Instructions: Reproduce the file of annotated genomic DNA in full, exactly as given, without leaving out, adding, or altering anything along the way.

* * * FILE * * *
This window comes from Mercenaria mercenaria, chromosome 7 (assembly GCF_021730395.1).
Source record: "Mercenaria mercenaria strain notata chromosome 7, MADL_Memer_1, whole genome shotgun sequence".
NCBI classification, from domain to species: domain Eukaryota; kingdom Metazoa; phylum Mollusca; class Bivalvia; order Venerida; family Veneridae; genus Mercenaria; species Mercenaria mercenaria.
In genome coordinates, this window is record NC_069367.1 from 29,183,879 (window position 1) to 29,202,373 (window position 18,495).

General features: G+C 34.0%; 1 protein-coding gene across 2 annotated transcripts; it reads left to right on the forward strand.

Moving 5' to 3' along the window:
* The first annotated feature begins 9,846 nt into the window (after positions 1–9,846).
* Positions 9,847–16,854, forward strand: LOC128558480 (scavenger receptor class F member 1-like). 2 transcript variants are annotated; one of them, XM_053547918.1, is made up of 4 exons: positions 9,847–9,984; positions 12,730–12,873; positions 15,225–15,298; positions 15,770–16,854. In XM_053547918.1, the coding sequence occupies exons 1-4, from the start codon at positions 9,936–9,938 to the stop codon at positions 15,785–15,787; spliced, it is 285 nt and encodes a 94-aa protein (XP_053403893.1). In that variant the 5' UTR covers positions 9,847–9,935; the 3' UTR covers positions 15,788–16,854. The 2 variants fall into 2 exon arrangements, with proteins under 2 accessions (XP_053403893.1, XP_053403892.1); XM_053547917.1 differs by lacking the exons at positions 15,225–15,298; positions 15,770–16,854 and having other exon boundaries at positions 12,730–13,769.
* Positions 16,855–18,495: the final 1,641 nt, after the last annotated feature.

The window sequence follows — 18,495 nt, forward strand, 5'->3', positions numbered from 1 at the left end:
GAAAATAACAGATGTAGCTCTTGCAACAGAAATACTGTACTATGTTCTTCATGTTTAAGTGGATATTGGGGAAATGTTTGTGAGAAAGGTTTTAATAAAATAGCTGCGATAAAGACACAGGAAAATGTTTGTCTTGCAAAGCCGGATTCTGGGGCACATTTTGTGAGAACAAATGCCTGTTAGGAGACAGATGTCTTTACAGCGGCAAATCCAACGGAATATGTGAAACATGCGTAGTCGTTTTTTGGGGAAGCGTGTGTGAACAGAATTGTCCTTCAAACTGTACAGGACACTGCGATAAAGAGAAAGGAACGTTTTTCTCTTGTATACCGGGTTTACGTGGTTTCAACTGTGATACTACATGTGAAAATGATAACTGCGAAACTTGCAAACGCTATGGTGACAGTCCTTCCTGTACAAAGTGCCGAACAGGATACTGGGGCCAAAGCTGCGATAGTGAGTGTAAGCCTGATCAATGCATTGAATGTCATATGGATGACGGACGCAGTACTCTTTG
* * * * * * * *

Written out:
This window comes from Mercenaria mercenaria, chromosome 7 (assembly GCF_021730395.1).
Source record: "Mercenaria mercenaria strain notata chromosome 7, MADL_Memer_1, whole genome shotgun sequence".
NCBI classification, from domain to species: domain Eukaryota; kingdom Metazoa; phylum Mollusca; class Bivalvia; order Venerida; family Veneridae; genus Mercenaria; species Mercenaria mercenaria.
In genome coordinates, this window is record NC_069367.1 from 29,183,879 (window position 1) to 29,202,373 (window position 18,495).

General features: G+C 34.0%; 1 protein-coding gene across 2 annotated transcripts; it reads left to right on the forward strand.

Moving 5' to 3' along the window:
* The first annotated feature begins 9,846 nt into the window (after positions 1–9,846).
* Positions 9,847–16,854, forward strand: LOC128558480 (scavenger receptor class F member 1-like). 2 transcript variants are annotated; one of them, XM_053547918.1, is made up of 4 exons: positions 9,847–9,984; positions 12,730–12,873; positions 15,225–15,298; positions 15,770–16,854. In XM_053547918.1, the coding sequence occupies exons 1-4, from the start codon at positions 9,936–9,938 to the stop codon at positions 15,785–15,787; spliced, it is 285 nt and encodes a 94-aa protein (XP_053403893.1). In that variant the 5' UTR covers positions 9,847–9,935; the 3' UTR covers positions 15,788–16,854. The 2 variants fall into 2 exon arrangements, with proteins under 2 accessions (XP_053403893.1, XP_053403892.1); XM_053547917.1 differs by lacking the exons at positions 15,225–15,298; positions 15,770–16,854 and having other exon boundaries at positions 12,730–13,769.
* Positions 16,855–18,495: the final 1,641 nt, after the last annotated feature.

The window sequence follows — 18,495 nt, forward strand, 5'->3', positions numbered from 1 at the left end:
GAAAATAACAGATGTAGCTCTTGCAACAGAAATACTGTACTATGTTCTTCATGTTTAAGTGGATATTGGGGAAATGTTTGTGAGAAAGGTTTTAATAAAATAGCTGCGATAAAGACACAGGAAAATGTTTGTCTTGCAAAGCCGGATTCTGGGGCACATTTTGTGAGAACAAATGCCTGTTAGGAGACAGATGTCTTTACAGCGGCAAATCCAACGGAATATGTGAAACATGCGTAGTCGTTTTTTGGGGAAGCGTGTGTGAACAGAATTGTCCTTCAAACTGTACAGGACACTGCGATAAAGAGAAAGGAACGTTTTTCTCTTGTATACCGGGTTTACGTGGTTTCAACTGTGATACTACATGTGAAAATGATAACTGCGAAACTTGCAAACGCTATGGTGACAGTCCTTCCTGTACAAAGTGCCGAACAGGATACTGGGGCCAAAGCTGCGATAGTGAGTGTAAGCCTGATCAATGCATTGAATGTCATATGGATGACGGACGCAGTACTCTTTG